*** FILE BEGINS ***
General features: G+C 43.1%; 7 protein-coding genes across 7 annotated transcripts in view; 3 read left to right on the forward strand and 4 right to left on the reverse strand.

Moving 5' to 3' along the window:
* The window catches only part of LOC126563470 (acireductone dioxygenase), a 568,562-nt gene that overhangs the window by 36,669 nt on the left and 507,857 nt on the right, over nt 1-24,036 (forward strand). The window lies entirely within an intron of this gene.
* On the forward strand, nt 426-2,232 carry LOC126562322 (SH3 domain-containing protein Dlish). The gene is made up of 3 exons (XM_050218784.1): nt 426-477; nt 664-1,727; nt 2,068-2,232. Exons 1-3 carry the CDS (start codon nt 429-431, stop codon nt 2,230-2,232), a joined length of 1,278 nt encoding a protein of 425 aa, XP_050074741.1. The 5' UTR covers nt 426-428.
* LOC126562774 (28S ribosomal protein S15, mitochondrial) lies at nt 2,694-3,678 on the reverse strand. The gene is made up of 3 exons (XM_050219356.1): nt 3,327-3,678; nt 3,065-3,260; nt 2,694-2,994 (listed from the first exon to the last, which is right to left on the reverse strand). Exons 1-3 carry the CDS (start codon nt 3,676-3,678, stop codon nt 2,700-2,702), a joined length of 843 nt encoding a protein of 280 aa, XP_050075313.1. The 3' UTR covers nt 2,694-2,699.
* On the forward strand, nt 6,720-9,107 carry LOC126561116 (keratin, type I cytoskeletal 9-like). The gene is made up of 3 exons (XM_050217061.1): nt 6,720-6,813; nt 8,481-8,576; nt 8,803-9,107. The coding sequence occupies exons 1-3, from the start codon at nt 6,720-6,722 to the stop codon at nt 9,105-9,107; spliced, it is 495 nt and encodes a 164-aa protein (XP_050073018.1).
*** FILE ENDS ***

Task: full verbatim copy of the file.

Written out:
General features: G+C 43.1%; 7 protein-coding genes across 7 annotated transcripts in view; 3 read left to right on the forward strand and 4 right to left on the reverse strand.

Moving 5' to 3' along the window:
* The window catches only part of LOC126563470 (acireductone dioxygenase), a 568,562-nt gene that overhangs the window by 36,669 nt on the left and 507,857 nt on the right, over nt 1-24,036 (forward strand). The window lies entirely within an intron of this gene.
* On the forward strand, nt 426-2,232 carry LOC126562322 (SH3 domain-containing protein Dlish). The gene is made up of 3 exons (XM_050218784.1): nt 426-477; nt 664-1,727; nt 2,068-2,232. Exons 1-3 carry the CDS (start codon nt 429-431, stop codon nt 2,230-2,232), a joined length of 1,278 nt encoding a protein of 425 aa, XP_050074741.1. The 5' UTR covers nt 426-428.
* LOC126562774 (28S ribosomal protein S15, mitochondrial) lies at nt 2,694-3,678 on the reverse strand. The gene is made up of 3 exons (XM_050219356.1): nt 3,327-3,678; nt 3,065-3,260; nt 2,694-2,994 (listed from the first exon to the last, which is right to left on the reverse strand). Exons 1-3 carry the CDS (start codon nt 3,676-3,678, stop codon nt 2,700-2,702), a joined length of 843 nt encoding a protein of 280 aa, XP_050075313.1. The 3' UTR covers nt 2,694-2,699.
* On the forward strand, nt 6,720-9,107 carry LOC126561116 (keratin, type I cytoskeletal 9-like). The gene is made up of 3 exons (XM_050217061.1): nt 6,720-6,813; nt 8,481-8,576; nt 8,803-9,107. The coding sequence occupies exons 1-3, from the start codon at nt 6,720-6,722 to the stop codon at nt 9,105-9,107; spliced, it is 495 nt and encodes a 164-aa protein (XP_050073018.1).